Europe’s biggest issue is a scarcity of tech companies, producing fewer unicorns and start-ups
NEW YORK • Tech stocks around the world are pushing all-time highs, spurring headline-grabbing listings by the dozen, yet in Europe the biggest news in the sector is a company looking to leave public markets.
Start-up factory Rocket Internet SE has brought at least nine IPOs to market over the past five years, but said on Tuesday that it would be “better positioned as a company not listed on a stock exchange”. Its rationale for the move is all too familiar: Access to private funding is so easy that there is little need to maintain a listing.
The decision adds to the long-running woes of the technology industry in Europe’s capital markets. Investors have lamented the lack of European champions to rival US heavyweights like Apple Inc and Google’s parent Alphabet Inc, and there’s no sign the region is about to produce one any time soon.
Europe’s biggest issue is a scarcity of tech companies, producing fewer unicorns and start-ups. Even for those that do start in the region, the US often becomes their biggest market, according to Aukse Jurkute, a managing director at Bank of America Corp leading tech origination in its equity capital markets franchise for Europe, the Middle East and Africa.
Only 16 tech companies have floated in Europe this year, the lowest in more than a decade, according to data compiled by Bloomberg. The sales raised US$650 million (RM2.7 billion), only a sliver of the US$9.2 billion raised in the US and the more than US$23 billion in Asia, the data shows.
Moreover, private investors flush with cash have bought out many IPO candidates, pushing up valuations for unlisted companies in doing so. Meanwhile, European public markets have baulked at the high prices. The valuation gap is even more pronounced when compared to the US and Asia, making a listing this side of the pond even less attractive for tech companies.
“If Tesla Inc were listed in Europe, it would be at half or even 20% of its current value,” said Shaunak Mazumder, a global equities fund manager at Legal & General Investment Management. US investors understand the power of disruption and have “seen this movie play out before”, whereas European funds are more focused on profit at the expense of innovation, he said.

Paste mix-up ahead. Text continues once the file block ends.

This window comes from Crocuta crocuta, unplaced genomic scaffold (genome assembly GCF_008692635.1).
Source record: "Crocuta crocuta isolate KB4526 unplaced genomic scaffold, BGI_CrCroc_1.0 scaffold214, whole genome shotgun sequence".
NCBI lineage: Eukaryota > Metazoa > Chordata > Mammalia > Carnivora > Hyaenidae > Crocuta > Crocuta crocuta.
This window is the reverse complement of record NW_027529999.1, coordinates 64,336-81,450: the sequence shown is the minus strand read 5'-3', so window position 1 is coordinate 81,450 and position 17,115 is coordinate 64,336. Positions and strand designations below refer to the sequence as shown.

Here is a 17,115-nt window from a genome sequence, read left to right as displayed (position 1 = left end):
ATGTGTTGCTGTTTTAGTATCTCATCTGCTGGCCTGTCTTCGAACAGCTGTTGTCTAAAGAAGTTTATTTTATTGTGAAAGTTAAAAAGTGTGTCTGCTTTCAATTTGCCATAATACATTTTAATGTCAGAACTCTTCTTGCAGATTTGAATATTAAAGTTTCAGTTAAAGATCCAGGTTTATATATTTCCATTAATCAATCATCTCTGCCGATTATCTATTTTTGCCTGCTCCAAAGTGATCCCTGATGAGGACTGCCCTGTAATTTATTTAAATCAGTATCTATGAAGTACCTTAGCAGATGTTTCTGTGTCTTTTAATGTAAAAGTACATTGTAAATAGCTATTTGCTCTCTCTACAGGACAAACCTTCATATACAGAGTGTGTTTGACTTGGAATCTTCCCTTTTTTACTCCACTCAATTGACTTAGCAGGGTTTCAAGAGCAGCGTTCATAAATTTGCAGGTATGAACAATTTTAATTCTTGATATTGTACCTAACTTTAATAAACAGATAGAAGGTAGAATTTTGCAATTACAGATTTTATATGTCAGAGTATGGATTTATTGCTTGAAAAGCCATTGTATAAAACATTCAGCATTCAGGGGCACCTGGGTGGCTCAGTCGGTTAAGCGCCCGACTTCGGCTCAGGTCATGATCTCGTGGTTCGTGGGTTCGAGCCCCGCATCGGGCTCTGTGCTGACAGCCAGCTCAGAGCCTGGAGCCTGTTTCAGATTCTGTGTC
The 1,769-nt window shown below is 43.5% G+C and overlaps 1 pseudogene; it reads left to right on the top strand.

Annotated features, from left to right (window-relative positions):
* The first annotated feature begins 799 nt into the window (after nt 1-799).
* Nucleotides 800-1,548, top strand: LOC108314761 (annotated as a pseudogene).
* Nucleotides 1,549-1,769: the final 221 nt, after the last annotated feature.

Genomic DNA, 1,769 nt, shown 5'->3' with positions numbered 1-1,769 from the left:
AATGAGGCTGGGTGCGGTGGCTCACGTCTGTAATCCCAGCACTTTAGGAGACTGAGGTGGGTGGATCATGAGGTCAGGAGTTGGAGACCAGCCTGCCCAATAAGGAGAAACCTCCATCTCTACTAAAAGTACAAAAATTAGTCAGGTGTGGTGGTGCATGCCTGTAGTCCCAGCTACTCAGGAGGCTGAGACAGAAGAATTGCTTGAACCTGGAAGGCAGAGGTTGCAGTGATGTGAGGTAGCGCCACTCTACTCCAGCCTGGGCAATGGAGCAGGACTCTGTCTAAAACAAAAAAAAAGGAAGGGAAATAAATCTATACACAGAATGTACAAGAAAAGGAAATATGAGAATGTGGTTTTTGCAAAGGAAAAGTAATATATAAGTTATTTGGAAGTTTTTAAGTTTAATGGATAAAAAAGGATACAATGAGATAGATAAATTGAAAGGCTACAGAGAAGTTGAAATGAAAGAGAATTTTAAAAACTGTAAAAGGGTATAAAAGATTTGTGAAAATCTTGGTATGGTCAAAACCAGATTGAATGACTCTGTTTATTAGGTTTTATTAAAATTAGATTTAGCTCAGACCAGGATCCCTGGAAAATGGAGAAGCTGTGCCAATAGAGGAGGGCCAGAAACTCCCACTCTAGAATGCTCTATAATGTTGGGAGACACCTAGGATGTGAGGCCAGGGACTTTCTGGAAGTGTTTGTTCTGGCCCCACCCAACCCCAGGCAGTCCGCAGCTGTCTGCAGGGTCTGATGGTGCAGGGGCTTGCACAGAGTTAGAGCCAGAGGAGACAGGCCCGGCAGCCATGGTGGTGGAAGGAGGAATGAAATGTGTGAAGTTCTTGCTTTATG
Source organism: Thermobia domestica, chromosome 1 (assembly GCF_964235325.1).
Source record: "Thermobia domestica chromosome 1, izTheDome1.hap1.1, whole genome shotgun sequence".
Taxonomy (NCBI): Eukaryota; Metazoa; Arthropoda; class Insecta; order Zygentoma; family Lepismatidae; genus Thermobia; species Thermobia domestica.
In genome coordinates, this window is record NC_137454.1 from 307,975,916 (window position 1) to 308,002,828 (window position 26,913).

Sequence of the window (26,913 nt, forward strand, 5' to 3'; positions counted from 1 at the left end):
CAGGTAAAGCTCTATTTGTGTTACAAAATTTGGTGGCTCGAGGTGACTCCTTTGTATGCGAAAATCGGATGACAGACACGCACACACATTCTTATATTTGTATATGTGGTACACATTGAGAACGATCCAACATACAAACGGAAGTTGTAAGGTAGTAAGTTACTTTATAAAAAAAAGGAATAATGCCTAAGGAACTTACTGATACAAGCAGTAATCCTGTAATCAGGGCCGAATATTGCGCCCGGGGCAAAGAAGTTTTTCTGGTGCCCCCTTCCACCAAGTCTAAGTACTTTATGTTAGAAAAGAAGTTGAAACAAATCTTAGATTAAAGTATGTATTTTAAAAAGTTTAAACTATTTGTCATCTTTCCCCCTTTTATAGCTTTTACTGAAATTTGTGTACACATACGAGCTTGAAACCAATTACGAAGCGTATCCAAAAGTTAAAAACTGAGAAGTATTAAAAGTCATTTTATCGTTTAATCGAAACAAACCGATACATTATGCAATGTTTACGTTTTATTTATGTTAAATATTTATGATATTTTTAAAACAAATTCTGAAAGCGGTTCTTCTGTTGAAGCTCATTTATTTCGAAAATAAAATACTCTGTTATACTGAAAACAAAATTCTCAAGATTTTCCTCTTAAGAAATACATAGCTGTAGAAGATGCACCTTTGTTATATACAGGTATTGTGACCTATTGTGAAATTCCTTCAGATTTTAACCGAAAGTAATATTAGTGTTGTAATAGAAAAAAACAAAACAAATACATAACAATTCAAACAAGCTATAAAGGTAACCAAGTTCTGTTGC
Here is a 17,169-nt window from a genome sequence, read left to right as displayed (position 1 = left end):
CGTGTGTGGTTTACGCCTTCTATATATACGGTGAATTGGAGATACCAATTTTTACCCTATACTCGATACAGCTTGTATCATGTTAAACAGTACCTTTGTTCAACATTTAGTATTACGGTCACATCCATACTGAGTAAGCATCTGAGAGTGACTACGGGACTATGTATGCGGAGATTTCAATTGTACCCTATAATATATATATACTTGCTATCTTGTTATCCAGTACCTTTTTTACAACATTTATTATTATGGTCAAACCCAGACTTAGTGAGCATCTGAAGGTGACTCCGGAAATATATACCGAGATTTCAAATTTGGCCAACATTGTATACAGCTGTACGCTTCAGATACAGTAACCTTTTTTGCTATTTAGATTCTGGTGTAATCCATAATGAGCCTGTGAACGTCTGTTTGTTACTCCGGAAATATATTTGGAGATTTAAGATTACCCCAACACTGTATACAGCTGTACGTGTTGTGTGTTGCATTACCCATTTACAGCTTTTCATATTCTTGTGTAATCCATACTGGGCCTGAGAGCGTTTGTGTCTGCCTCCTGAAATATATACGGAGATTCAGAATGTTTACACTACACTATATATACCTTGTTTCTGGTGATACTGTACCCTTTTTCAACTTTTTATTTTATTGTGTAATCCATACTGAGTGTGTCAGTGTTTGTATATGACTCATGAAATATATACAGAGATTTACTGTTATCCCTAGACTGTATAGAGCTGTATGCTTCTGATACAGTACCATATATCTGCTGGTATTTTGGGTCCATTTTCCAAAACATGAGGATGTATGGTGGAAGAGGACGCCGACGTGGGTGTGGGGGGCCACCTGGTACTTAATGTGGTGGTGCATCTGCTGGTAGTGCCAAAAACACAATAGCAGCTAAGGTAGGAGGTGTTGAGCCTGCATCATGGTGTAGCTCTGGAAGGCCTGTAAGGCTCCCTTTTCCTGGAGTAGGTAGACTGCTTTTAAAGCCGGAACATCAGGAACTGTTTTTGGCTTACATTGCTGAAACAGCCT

There are a larger number of dedicated tech investors in the US that understand niche tech businesses better, alongside a wider group of peers and comparable stocks in that market, “but it does not mean you cannot get good valuations in Europe”, Jurkute said.
One area of the tech universe that has flourished in Europe is the crossroads with financial services. Some of the continent’s largest IPOs in 2019 came from payments processors Nexi SpA and Network International Holdings. On Tuesday, fintech scale-up Unifiedpost Group SA said it plans to list on Euronext Brussels and expects to raise as much as €212 million (RM1.04 billion).
Still, European exchanges generally lack listing rules that give founders more voting rights and greater protections, which have lured some tech companies overseas. Swedish streaming service Spotify Technology SA and UK-based retail technology group Farfetch Ltd have opted for US IPOs in recent years.
The trend has not gone unnoticed. Euro-pean regulators are attempting to boost tech listings and prop up start-ups amid the coronavirus pandemic. France set up a €4 billion bailout fund for small homegrown tech companies and Germany is looking at a survival package for the sector.
There are signs local exchanges could become more accommodating. Online beauty retailer The Hut Group Ltd is listing in London with a structure that will give its co-founder and CEO Matthew Moulding a so-called golden or founder share with the power to veto any hostile takeover attempt for three years.
“Quite a few sizeable” tech listings are expected to come to market in the region within the next nine to 12 months, according to Jurkute. “Anything from software, security, e-commerce, wider fintech and a number of other businesses are accelerating their IPO timelines because they are benefitting from the Covid-19,” he said.
European tech companies that are said to be lining up IPOs in the coming months include Polish e-commerce giant Allegro and British cyber-security firm Darktrace. Swedish payment provider Klarna Bank AB has also flagged it is preparing to go public in the next year or so. — Bloomberg